Reproductive disruption in Fasciola hepatica associated with incomplete efficacy of a new experimental formulation of triclabendazole

S. Scarcella, C. Fiel, M. Guzman, R. Alzola, A. Felipe, Ronnie Hanna, Ian Fairweather, Jg McConnell, H. Solana

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6 Citations (Scopus)


The objective of the present study was to analyse the reproductive viability (using histopathologic studies) of Fasciola hepatica from cattle artificially infected and treated subcutaneously with a new experimental formulation of triclabendazole (8 mg/kg b.w.). The results of the efficacy controlled test, which only takes into account the presence of live adult flukes, indicated that, whilst in the control group (n=7)533 live specimens were recovered, in the test groups (doses of 8 and 12 mg/kg b.w.) only 195 and 47 adults were recovered, respectively. These numbers indicate efficacies of 69% and 95.6%, respectively. It was observed in that dose of 8 mg/kg b.w. some specimens remained viable, but they were infertile, which severely compromises the biological cycle of the trematode. in the testis tubules of flukes treated with the low dose of TCBZ (8 mg/kg), very few cells were present and the vitelline follicles were markedly reduced in size and each follicle contained very few cells. This would have direct implications for the pathogenesis of the parasitosis since the remaining parasites would produce little clinical-productive manifestations, would stimulate the immune response and would find it difficult to establish future re-infestations/re-infections. Consequently, these observations will also prompt a review of certain methodological and interpretative aspects related to efficacy tests, where the only discriminative factor is the reduction of the adult parasite load. On one hand, histopathological studies could be complementary to the efficacy controlled test for TCBZ or other BZD formulations. (C) 2010 Elsevier B.V. All rights reserved.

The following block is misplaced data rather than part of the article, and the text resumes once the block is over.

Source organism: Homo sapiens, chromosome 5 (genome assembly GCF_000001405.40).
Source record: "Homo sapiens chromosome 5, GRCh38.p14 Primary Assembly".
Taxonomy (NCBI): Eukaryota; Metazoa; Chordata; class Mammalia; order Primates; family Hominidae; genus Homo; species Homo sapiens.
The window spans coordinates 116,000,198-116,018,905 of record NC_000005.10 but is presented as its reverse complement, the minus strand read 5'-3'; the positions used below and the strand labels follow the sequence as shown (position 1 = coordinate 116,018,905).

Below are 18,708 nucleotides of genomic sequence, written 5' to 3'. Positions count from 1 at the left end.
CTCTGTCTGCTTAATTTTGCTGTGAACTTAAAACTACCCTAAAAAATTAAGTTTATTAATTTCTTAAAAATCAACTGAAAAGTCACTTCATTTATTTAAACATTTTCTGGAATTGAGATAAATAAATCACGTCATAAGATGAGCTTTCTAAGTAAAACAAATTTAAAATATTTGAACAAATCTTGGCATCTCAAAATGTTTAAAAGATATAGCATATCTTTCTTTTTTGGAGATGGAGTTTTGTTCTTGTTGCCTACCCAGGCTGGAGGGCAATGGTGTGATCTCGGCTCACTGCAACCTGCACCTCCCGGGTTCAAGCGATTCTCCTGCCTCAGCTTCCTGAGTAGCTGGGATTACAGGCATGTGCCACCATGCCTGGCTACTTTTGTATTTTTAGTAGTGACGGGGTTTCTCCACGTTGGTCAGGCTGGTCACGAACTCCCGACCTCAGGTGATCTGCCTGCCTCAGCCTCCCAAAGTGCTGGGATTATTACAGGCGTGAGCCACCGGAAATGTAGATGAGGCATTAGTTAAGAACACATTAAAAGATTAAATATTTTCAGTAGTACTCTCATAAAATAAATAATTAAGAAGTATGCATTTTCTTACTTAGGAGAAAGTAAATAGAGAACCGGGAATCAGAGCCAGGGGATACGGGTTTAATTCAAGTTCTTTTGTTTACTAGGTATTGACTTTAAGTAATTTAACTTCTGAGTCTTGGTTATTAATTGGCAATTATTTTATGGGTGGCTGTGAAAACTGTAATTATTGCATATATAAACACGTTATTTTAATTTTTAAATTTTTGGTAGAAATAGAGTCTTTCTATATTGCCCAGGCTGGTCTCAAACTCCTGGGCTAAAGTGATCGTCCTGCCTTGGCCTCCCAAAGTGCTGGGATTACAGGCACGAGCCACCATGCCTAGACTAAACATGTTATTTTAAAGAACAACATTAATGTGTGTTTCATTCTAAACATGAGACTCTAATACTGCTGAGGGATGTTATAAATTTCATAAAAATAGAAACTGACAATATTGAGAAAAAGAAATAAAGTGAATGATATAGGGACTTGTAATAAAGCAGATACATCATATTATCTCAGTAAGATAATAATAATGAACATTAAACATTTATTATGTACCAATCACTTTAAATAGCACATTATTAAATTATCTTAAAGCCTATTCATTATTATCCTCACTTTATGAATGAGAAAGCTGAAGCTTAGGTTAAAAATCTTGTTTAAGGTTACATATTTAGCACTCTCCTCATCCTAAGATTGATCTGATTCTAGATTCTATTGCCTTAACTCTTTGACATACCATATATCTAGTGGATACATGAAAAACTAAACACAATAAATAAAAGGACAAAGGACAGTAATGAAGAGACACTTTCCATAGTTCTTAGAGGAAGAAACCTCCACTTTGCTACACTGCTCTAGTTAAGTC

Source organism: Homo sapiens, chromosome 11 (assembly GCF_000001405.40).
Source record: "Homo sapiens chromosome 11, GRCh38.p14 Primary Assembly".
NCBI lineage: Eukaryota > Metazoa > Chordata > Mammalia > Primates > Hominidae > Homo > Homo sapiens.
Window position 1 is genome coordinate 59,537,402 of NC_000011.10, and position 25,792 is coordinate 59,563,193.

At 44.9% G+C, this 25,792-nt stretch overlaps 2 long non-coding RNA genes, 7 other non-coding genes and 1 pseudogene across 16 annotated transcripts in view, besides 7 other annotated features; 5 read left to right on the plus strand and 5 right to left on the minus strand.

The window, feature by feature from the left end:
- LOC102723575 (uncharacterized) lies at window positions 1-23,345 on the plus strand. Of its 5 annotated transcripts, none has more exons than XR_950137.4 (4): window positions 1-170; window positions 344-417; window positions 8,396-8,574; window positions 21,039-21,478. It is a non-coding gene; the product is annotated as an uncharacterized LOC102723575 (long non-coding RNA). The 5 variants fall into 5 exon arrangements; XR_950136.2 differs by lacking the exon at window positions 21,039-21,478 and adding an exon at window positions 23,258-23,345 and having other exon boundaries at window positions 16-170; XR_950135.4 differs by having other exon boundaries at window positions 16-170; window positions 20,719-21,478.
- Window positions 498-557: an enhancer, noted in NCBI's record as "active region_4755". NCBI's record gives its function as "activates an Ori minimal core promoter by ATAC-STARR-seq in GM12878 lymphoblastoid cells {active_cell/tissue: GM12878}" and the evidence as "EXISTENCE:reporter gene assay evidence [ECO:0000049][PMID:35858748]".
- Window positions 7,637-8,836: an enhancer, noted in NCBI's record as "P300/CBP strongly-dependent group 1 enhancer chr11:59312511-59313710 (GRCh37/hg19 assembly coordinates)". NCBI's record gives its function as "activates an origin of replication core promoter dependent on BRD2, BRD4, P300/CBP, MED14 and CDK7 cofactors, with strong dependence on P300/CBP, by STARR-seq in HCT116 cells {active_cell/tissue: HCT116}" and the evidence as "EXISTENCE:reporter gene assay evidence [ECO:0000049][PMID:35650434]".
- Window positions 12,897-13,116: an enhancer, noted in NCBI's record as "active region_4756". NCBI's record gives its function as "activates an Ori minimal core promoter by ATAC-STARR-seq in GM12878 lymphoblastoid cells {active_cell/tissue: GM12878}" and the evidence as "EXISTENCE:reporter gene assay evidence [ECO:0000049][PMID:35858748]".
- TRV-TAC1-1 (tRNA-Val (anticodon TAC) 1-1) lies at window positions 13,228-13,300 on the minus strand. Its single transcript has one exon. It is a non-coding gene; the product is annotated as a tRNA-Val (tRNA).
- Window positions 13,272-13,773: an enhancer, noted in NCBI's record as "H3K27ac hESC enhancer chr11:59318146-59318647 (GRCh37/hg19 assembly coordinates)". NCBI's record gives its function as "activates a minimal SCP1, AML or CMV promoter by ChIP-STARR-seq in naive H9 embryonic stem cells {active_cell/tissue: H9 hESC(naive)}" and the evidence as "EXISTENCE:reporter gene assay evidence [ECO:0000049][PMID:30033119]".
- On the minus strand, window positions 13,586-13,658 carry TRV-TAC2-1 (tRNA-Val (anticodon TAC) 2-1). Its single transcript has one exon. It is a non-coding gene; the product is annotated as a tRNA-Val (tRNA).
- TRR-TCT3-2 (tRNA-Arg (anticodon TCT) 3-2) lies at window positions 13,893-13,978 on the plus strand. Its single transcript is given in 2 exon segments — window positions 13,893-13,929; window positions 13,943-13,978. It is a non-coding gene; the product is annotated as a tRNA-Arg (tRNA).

Original languageEnglish
Pages (from-to)157-164
Number of pages8
JournalVeterinary Parasitology
Issue number2-3
Publication statusPublished - 10 Mar 2011

ASJC Scopus subject areas

  • Parasitology
  • veterinary(all)

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